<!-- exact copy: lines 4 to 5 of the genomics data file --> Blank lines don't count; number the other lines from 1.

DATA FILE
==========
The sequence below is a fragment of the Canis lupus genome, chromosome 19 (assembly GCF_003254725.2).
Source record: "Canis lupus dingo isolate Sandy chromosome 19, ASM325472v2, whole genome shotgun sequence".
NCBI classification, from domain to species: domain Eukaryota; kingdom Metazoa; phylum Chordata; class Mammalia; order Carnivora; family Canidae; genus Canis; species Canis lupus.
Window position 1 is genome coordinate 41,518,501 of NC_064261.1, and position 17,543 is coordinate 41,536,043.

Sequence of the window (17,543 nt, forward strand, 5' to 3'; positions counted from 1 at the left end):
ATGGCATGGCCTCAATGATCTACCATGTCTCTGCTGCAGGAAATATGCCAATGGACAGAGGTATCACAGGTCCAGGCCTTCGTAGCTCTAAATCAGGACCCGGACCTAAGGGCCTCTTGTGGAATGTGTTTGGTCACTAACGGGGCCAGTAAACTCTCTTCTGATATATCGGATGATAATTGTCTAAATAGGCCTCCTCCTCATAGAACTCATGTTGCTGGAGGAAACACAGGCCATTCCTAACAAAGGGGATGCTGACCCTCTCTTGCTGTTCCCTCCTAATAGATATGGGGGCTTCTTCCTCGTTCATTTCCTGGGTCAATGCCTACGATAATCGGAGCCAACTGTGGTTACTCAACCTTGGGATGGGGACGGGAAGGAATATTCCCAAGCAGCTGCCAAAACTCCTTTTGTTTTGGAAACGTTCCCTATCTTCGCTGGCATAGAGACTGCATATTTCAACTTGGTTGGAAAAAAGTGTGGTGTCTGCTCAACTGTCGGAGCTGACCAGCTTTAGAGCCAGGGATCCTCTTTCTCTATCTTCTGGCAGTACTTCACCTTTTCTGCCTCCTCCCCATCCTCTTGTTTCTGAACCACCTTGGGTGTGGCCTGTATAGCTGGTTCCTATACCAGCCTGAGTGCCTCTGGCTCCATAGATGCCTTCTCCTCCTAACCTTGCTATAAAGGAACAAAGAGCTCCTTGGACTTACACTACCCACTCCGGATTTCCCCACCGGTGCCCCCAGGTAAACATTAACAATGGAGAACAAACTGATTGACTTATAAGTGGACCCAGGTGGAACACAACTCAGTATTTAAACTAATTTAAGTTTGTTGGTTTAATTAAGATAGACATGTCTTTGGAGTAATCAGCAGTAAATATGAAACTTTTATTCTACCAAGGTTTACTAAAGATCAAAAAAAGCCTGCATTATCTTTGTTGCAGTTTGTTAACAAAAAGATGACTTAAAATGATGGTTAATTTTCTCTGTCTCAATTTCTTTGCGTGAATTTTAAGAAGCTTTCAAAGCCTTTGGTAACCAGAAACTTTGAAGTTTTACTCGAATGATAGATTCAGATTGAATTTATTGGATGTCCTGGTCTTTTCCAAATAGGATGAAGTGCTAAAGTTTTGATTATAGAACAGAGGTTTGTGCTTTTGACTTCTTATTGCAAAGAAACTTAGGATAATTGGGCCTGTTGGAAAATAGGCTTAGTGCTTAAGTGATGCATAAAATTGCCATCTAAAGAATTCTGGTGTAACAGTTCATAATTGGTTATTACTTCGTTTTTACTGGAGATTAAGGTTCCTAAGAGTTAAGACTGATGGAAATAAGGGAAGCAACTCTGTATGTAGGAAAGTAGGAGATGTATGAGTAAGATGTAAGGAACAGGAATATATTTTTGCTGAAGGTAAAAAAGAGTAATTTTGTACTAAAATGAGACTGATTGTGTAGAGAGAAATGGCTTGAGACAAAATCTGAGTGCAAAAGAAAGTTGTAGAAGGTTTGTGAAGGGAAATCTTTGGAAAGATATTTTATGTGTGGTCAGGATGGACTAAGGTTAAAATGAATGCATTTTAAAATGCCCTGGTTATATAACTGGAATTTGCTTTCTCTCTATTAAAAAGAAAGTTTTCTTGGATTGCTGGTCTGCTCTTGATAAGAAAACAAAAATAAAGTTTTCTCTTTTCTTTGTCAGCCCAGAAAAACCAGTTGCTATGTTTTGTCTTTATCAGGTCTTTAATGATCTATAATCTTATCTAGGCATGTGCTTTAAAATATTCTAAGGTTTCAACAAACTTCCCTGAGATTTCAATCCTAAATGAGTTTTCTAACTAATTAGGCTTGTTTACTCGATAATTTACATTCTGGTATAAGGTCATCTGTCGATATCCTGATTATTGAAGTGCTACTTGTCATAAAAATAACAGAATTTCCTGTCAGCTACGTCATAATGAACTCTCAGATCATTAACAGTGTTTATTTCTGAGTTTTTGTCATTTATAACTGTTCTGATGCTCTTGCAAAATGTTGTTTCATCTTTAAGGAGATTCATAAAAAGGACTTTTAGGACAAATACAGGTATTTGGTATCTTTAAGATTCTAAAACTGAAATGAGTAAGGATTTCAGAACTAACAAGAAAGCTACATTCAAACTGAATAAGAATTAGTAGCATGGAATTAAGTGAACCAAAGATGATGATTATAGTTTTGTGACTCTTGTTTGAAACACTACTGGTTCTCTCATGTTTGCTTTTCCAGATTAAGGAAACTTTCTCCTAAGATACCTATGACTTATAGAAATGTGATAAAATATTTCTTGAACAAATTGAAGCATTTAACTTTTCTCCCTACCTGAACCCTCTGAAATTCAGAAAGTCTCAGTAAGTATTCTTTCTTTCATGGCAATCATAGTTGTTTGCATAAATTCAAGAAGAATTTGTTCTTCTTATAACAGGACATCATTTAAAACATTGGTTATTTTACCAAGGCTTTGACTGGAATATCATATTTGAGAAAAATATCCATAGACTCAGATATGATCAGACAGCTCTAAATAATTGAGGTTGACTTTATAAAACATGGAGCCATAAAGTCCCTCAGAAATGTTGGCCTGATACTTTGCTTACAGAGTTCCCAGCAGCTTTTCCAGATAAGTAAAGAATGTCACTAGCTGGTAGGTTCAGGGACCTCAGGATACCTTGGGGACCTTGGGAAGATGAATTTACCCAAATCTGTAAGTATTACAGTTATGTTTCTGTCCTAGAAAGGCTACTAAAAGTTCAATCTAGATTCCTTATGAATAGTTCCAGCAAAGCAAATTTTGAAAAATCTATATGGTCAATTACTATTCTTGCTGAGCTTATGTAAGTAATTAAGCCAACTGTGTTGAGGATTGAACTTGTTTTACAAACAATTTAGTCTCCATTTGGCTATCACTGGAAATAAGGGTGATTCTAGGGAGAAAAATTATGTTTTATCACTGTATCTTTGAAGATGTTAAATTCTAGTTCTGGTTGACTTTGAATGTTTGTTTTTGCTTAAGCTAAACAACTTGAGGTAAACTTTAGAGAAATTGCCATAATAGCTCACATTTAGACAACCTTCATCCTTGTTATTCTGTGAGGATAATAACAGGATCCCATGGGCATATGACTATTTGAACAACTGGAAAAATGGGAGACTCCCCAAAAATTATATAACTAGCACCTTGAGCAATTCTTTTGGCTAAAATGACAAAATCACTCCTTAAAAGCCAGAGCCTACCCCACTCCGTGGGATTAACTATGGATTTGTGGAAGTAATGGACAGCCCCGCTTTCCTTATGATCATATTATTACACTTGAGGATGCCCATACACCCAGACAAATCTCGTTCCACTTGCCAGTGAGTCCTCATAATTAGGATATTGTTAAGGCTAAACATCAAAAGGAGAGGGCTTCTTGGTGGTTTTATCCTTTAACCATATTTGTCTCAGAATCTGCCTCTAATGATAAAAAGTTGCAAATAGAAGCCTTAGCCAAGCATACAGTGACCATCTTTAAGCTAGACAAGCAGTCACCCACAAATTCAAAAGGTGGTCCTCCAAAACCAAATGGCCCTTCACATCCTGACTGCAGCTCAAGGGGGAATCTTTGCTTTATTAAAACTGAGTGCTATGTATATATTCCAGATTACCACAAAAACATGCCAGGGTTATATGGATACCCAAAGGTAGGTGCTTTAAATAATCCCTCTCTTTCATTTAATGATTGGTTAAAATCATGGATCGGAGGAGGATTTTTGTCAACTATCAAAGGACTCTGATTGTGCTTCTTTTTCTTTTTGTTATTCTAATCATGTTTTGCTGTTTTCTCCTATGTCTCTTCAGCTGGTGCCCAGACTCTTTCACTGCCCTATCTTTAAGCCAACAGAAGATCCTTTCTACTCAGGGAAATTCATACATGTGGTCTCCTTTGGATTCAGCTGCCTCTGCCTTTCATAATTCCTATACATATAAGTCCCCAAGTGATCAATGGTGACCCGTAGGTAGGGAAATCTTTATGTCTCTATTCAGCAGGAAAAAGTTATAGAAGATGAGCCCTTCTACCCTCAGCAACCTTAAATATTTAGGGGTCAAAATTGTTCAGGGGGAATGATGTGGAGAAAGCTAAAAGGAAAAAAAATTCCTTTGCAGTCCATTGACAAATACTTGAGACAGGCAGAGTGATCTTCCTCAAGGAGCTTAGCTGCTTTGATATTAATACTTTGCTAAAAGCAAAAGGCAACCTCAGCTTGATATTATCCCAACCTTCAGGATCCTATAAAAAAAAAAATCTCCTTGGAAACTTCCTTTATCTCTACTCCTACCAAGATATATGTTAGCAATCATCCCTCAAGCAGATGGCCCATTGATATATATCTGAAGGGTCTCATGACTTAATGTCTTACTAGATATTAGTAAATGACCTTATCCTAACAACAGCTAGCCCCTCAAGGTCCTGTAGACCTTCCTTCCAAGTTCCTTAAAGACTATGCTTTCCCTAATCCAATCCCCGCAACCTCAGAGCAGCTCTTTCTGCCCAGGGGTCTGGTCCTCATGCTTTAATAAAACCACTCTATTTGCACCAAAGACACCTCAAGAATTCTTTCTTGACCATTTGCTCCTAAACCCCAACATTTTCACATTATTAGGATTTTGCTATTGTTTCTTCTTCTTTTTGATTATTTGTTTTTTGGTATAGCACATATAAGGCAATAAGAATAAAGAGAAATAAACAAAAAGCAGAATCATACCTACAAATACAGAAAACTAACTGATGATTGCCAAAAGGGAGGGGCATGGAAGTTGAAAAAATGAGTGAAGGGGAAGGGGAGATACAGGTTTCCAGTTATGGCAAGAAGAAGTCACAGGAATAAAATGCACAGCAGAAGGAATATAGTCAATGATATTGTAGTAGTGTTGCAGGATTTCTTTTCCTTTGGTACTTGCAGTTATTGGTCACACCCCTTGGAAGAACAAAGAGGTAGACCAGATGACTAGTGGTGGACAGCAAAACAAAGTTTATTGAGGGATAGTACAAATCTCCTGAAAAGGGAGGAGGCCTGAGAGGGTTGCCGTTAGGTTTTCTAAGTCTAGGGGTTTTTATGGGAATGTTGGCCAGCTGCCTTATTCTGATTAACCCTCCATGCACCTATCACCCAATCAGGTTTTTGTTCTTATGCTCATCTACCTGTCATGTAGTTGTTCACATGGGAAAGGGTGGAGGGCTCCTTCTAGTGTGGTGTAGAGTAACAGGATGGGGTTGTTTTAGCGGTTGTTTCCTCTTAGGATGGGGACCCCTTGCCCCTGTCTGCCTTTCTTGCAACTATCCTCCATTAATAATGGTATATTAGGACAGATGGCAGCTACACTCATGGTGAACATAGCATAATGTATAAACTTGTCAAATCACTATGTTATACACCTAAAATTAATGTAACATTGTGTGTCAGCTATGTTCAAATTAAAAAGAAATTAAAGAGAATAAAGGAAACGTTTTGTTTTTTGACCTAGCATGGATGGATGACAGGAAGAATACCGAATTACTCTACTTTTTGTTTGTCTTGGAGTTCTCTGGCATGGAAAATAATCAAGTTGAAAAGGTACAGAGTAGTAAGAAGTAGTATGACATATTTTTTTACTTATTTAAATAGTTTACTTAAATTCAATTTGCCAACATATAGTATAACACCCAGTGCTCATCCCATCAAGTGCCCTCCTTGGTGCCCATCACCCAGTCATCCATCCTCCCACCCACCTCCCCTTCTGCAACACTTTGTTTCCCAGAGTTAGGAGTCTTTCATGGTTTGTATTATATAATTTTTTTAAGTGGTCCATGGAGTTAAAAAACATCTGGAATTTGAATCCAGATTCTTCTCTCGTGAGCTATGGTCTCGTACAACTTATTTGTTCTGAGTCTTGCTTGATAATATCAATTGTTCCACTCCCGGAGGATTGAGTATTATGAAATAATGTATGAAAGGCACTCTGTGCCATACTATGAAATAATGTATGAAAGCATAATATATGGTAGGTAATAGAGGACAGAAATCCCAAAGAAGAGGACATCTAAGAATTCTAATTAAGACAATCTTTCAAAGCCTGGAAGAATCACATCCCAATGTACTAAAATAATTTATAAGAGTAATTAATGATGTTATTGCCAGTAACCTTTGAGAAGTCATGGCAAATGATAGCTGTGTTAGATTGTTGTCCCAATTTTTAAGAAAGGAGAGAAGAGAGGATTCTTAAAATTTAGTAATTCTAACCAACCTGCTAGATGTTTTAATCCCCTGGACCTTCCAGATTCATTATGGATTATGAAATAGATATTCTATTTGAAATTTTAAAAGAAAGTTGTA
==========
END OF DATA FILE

Window position 1 is genome coordinate 41,518,501 of NC_064261.1, and position 17,543 is coordinate 41,536,043.

Sequence of the window (17,543 nt, forward strand, 5' to 3'; positions counted from 1 at the left end):